CIOs must be alive to IRM threat, warns software chief

CIOs must be alive to IRM threat, warns software chief

By Stuart Finlayson

The MD of a company that develops software for managing and securing electronic documents has warned that the 'deviously minded' could have a field day with the new encryption systems and rights management software introduced by Microsoft and other vendors if companies do not create policies on how to handle such information.

Chy Chuawiwat, Managing Director of Clearswift, said the launch of Microsoft's Information Rights Management (IRM) functionality within Office 2003 has "sparked a frenzy of research and debate" and that email encryption and rights managed software are clearly going to be CIO priorities in 2004.

"The handling of email may change dramatically next year. With new encryption facility and management protocols, encrypting documents is easier than ever. But there is a huge risk if it is not managed properly," he said.

IRM gives companies structured control of document distribution and storage, and uses an authentication process to check if people are allowed to send out different documents. IRM also enables documents and the emails to be encrypted for internal and external recipients.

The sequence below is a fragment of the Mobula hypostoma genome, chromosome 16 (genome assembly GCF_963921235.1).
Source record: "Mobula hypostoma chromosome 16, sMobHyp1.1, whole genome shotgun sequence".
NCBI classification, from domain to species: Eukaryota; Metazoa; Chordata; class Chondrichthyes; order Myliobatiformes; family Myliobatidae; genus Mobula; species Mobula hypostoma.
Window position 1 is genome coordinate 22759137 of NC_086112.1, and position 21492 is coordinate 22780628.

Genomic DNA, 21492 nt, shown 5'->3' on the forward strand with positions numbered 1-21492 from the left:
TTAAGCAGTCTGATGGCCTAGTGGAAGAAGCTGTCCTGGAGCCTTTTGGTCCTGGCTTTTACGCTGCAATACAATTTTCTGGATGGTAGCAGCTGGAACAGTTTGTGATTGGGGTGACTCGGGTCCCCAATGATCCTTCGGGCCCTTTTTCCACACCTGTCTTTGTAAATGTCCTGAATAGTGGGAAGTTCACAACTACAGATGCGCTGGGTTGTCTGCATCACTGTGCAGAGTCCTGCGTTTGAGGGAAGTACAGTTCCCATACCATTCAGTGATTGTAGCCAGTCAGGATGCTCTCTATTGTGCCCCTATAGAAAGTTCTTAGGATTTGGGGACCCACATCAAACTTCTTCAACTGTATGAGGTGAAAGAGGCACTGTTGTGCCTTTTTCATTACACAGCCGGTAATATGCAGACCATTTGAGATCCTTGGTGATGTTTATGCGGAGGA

Chuawiwat argues that this is a double-edged sword, as if the authentication is controlled by an external .NET id then the company can’t open the email to check for trafficked information that would violate its data policy, such as pornographic images.

Fears have also been expressed that by using the common encryption facilities it is possible that viruses, hacking tolls, company secrets, intellectual property, movies and sound files could be moving in and out unchecked.

"While there is a great benefit in having added security in emails, it also means encrypted emails might become security or legal nightmares," said Chuawiwat.  

“It's crucial that all encrypted emails can be detected by the email and web filtering engines. The company must set rules to block these items from coming in and out of the company.  

"Clearswift recommends that only encrypted communication to and from authorised individuals are allowed and that the company has a method for decrypting the message if and when it is required," he added.

Peter Knight, a lawyer at Clayton Utz also pointed out that there are legal requirements to archive certain information.  For instance, Corporations Law requires financial documents to be retained for five years and government departments, under the Archive Act, need to retain emails for seven years. This might not be possible if an organisation allows an external .NET authentication system.  The company's archiving system will be unable to read, let alone categorise and archive these documents because they will have been encrypted. "Organisations must ensure that they maintain records and have access to them at all times, in accordance with the law," he said.

More information on Microsoft's IRM functionality will feature in the January/February edition of IDM magazine.

Related Article:

Microsoft refute self-destruct email claims